Folding Cubit Rod of the architect Kha
The cubit rod of Kha folds in half with a simple bronze hinge at the center; there are absolutely no inscriptions. When Ernesto Schiaparelli discovered the rod, it was folded inside a leather bag with a strap. This extremely rare folding cubit rod was loved by Kha, who was the overseer of works in Deir el-Medina and its related sites, where it was in practical use.
The single scale is on the front surface. This rod is in sharp contrast with undecorated specimen, both from Kha, and both found in his funerary chamber. The contrast provides some insight into the differences between daily life and religious observations. Another folding wood rod, found in its original leather case.
The Egyptian museum of Turin (Museo Egizio) has four cubit rods, two of which were found in the tomb of the royal architect Kha . One of these folds in half, making it more portable for practical use. The other is covered in gold-leaf and was given to Kha in appreciation by king Amenhotep II.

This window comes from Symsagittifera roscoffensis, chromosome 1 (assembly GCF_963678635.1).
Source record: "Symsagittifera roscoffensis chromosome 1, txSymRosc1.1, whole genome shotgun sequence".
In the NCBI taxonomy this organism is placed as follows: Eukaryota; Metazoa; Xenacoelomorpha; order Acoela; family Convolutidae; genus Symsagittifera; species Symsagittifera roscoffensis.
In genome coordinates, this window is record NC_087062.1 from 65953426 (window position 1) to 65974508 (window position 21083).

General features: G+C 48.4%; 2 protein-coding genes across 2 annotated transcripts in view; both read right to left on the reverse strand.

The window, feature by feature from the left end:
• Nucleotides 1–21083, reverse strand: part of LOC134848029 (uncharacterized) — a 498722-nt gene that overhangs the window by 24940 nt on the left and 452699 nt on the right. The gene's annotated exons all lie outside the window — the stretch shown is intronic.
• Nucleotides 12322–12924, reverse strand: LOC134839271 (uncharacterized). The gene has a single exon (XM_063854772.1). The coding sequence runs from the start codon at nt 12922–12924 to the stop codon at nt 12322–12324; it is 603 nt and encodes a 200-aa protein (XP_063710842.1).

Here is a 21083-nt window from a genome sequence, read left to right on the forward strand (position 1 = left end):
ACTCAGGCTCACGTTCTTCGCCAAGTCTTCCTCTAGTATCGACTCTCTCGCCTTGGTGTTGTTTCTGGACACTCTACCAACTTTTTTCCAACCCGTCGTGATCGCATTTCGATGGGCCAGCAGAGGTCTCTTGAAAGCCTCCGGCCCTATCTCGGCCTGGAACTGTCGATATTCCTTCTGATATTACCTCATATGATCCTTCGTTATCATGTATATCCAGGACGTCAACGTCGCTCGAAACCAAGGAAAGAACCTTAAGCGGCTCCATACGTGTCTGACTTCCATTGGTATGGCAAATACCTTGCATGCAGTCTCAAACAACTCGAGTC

An ornamental wood rod overlaid with gold from the funerary chamber of Kha and presented to him by Amenhotep II, in honor of his work. It is decorated with dedication hieroglyphs on the two ends and on four surfaces, including the bevel face, the top, back, and bottom.
The wooden cubit, covered in gold leaf with a relief decoration, shows the coronation name of Amenhotep II and mentions some of the great military achievements of this king.
The cubit (from cubitum, the Latin term for “forearm”) is a ruler that is usually divided into various units (finger, palm, fist, etc.); it corresponds to the length of the forearm from the elbow to the middle fingertip plus the length of a palm (about 52.5 cm) and was the standard unit of measurement in ancient Egypt.
New Kingdom, 18th Dynasty, reigns of Amenhotep II, Thutmose IV and Amenhotep III, ca. 1425-1353 BC. Wood and vegetable fibers. From the Tomb of Kha (TT8), Deir el-Medina, West Thebes. Schiaparelli excavations, 1906. Now in the Egyptian Museum of Turin. S. 8391